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Friday, December 10, 2010
The Dreaded Freshman 15
The freshman 15 is no myth! College freshean leave home and before they know it, it’s finals week and they’ve gained 15 pounds they didn’t have when they started the semester. But why does this happen? And how can it be avoided?
It basically comes down to the simple idea that if you pay attention to what you’re eating and you stick to some sort of workout routine, you’ll maintain your weight.
According toCalorielab.com, the best advice is quite simple. “Eat breakfast. No matter what time you start your day, your first meal is important because it helps kick-start your metabolism (the rate at which you burn calories) and also helps ensure optimal physical and mental performance as you begin your day. Stick to a schedule of regular meals and snacks, eaten around the same time everyday, if possible.”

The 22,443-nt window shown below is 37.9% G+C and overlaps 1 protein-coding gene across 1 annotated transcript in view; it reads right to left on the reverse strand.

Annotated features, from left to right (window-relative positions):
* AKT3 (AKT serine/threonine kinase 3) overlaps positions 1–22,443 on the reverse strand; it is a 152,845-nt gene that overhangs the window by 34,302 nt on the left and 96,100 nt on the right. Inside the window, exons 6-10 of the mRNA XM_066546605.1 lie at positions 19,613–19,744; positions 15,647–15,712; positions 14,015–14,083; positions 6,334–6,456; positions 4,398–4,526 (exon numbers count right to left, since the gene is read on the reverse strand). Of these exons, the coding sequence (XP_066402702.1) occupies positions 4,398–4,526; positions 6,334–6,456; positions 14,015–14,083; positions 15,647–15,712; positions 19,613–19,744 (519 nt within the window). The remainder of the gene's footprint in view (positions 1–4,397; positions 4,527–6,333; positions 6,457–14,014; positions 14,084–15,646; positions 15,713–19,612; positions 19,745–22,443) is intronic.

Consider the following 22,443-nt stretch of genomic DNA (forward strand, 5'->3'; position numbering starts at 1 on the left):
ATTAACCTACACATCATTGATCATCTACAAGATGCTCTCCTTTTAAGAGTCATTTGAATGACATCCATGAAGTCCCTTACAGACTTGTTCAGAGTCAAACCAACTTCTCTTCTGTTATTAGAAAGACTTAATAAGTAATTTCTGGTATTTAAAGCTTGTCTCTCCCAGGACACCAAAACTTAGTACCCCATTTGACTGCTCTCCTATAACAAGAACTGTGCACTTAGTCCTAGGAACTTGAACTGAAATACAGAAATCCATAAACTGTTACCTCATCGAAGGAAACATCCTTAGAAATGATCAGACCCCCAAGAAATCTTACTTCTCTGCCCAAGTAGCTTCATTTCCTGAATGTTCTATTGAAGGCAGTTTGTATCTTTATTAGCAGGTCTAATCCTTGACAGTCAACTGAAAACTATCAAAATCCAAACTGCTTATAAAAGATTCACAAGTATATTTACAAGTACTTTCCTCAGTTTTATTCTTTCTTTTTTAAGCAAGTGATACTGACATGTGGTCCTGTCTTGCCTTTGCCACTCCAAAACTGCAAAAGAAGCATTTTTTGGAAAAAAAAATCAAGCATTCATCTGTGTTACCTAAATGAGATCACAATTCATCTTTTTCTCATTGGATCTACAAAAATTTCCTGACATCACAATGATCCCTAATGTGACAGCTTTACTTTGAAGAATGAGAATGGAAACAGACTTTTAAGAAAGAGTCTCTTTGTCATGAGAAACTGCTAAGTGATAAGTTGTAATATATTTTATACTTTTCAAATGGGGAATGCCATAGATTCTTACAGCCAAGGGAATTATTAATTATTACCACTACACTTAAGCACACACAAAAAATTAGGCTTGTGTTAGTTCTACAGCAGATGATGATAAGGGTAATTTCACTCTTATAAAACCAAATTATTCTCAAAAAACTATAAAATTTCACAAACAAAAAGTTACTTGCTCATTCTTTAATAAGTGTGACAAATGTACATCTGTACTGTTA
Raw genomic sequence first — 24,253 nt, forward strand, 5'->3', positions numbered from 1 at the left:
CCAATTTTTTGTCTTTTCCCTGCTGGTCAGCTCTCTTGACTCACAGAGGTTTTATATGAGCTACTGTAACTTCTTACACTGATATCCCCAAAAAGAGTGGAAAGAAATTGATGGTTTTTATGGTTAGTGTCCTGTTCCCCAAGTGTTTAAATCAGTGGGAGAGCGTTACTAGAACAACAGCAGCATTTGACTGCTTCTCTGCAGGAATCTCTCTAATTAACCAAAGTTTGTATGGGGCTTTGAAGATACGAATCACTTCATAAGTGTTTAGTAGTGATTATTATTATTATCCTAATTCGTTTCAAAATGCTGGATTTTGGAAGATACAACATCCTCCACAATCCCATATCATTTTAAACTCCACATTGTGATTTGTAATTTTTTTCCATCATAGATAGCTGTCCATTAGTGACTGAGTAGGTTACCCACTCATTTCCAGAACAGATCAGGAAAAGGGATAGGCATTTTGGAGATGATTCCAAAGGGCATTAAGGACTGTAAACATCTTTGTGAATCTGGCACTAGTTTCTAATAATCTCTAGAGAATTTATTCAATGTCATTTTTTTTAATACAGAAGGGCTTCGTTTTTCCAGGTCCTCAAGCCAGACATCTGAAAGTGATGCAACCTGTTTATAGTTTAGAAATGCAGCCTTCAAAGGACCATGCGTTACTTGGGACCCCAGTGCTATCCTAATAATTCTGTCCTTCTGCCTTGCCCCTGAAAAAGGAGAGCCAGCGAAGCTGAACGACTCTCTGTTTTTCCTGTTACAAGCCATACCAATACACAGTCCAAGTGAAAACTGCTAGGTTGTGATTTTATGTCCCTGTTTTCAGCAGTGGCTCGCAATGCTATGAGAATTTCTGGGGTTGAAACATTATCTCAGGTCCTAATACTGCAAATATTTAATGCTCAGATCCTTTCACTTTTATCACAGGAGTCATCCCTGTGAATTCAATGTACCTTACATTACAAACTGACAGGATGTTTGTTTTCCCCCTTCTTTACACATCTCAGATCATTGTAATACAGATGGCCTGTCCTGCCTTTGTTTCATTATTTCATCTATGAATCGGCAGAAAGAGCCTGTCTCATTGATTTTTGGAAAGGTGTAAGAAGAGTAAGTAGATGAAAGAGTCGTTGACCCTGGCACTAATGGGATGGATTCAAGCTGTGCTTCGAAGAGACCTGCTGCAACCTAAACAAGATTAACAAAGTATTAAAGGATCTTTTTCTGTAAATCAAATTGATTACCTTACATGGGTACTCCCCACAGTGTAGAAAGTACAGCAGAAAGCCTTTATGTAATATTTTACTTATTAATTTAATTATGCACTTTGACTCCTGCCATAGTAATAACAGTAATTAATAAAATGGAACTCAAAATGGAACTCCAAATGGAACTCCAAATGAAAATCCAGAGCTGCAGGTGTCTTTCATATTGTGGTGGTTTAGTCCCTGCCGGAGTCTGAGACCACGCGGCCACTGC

This is important because it gets you on a good routine of eating on a regular basis. If you aren’t organized, you’ll opt for fast food instead of a prepared meal that you know is healthier than a happy meal.
Another good way to lose the “freshman 15,” is “maintaining an exercise program which will help you maintain your weight and allow you to worry less about the food (and drink) indulgences that are all a natural part of being a freshman and being on your own.”
Sciencedaily.com reports, “The vast majority of students – 95 percent of women and 82 percent of men – are not meeting nutrient recommendations for fiber. Women’s intake of the important nutrients iron, calcium and folate are remarkably low. Twenty-three percent of men and 34 percent of women participated in less than 30 minutes of activity per day.”
It’s imperative to pay attention to what nutrients you are taking into your body on a daily level. It’s also important to get to the gym for at least a half hour of your day to stay in shape. It’s a combination of eating the right foods and working off the calories by running or doing some sort of aerobic exercises. Also, try not to eat when you’re stressed out. Food shouldn’t be a clutch for stress, it should be a fuel for your body.
Article was found at: College News.com by Joe Pascente